Friday, October 26, 2012

A good year to be a writer!

This is ending as a very good year for me as a writer.
First off, I finally got a publisher to take interest in my collection of short stories. The collection “Footsteps on the Hallway” will be published Jan-Feb 2013 by Melrose books Nigeria.
I was also able to attend the Farafina Trust Writers workshop on the third attempt and learnt so much from superb teachers.
Then there are two of my short stories appearing in two PAN-African anthologies, African Roar and AfroSF in Dec 2012.
I sure have come a long way and perhaps should start feeling like a writer. We’re moving on. J

Thursday, October 25, 2012

Aluu 4 and the state of our mind

I want to be numb, but my soul cries too loud for me to ignore. I am supposed to have grown accustomed to pain, but things happen that remind me that I am a man and that in the heart of man, pain has an abode, try as much as you can, you can never escape its grip.

As I type this, the voice of two promising young men cut down in their prime by the kind of unmitigated blood-lust that our country have come to identify with, booms out from my laptop speakers. Like voices from the grave, the young men cry out that there “ain’t no love in the heart of the city”. It is eerie, like prophesies of that kind are, especially when one considers that the boys had pleaded for their lives to flesh and blood men that refused to show them a little love, people that refused to spare their lives.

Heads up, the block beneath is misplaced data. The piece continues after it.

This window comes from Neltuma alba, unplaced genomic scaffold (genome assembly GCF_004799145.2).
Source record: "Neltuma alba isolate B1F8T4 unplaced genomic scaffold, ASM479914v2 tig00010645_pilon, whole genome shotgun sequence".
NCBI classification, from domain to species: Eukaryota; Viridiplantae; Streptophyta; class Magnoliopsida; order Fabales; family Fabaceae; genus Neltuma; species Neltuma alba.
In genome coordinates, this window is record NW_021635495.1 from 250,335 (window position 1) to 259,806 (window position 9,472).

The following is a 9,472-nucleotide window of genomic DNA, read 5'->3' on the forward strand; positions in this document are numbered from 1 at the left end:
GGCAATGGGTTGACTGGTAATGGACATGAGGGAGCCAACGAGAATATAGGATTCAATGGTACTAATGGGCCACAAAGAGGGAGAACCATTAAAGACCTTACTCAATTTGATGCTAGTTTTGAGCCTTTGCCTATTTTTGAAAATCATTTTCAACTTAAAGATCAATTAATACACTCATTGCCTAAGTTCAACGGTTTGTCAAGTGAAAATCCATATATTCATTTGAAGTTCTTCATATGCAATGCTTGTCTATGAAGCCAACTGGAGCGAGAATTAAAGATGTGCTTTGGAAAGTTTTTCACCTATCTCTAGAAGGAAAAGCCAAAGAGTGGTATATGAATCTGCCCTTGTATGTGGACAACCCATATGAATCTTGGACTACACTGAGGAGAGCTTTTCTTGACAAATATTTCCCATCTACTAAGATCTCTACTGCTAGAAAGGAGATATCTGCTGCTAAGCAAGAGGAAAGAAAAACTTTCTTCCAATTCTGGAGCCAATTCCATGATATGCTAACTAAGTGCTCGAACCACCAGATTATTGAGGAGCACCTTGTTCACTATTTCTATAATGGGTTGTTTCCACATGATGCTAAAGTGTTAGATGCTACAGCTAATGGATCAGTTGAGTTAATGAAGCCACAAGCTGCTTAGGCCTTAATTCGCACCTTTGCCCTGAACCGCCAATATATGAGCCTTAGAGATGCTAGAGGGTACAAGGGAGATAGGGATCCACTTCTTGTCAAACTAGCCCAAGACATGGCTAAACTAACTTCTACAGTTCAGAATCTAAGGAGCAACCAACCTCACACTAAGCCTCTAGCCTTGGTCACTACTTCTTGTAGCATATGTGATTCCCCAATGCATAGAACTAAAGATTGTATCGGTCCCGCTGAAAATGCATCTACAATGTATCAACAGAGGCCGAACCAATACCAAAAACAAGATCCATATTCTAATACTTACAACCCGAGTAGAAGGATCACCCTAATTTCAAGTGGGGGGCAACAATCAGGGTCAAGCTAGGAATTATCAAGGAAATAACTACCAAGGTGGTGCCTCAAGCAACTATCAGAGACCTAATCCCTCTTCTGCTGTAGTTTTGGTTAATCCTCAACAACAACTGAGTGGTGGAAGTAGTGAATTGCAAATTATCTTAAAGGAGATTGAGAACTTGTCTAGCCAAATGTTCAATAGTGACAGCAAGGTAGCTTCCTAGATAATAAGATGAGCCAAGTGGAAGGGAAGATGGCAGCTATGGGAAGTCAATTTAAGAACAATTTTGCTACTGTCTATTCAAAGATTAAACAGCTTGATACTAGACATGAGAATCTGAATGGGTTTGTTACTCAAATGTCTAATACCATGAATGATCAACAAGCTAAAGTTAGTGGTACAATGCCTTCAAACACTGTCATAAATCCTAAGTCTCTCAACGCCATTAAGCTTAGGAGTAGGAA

Tuesday, October 9, 2012

Achebe and the Igbo narrative: not a single story


“Shege Inyamirin, arne kawai!” the man screamed at me as I sprawled on the red earth, my 20 litre water container, which a few moments ago was balanced on my head as I hurried across the railway track, was not too far away. I looked from the container,  which jerked as it expelled the water I had just fetched from Isa Kaita’s Dutse Close home, to the snarling man that had just pushed me, wondering why my being Igbo merited that much callousness. I looked towards my father’s chemist shop a few metres away, more worried about what he would do if the container was broken than going back to the long queue of people waiting their turn at the tap Alhaji Isa Kaita (CBE) had graciously provided for the public inside His expansive compound. Yes, the man had pushed me, and beyond his expletives that can only be summarised as "Igbo infidel", he offered no explanation and people around did not ask. Surely, why he pushed me, hampered as I was by my large container, was a question that should have been asked, especially as I had not impeded him, or brushed against him. My crime was having tribal marking beside my eyes that identified me to be Igbo, an ethnic group that everyone not Igbo seemed to hate—at least that was what my young mind felt then.

The event above happened about two decades ago in Angwa Shanu, a town in Kaduna North LGA, Kaduna state. It was one of several instances where my siblings and me were singled out and abused because we are Igbo. I recall it here to buttress the point that the Igbo have not had it easy in post war Nigeria and that the hate for the Igbo runs deeper than many care to admit. However, we do not need anyone to admit anything, that we know this fact is what is important, to us that is.

Growing up, I can’t recall my father telling us to be cautious, or to deny our Igboness, but we knew the ability to survive in a society hostile to our kind is our only defence. So, we learnt Hausa, learnt to recite the more common Islamic creeds and learnt to deny our Igboness. To avoid the Igbo stigma, we became Southern Kaduna, Benue, Cross River, Bendel or any other grouping, but never Igbo if we could help it.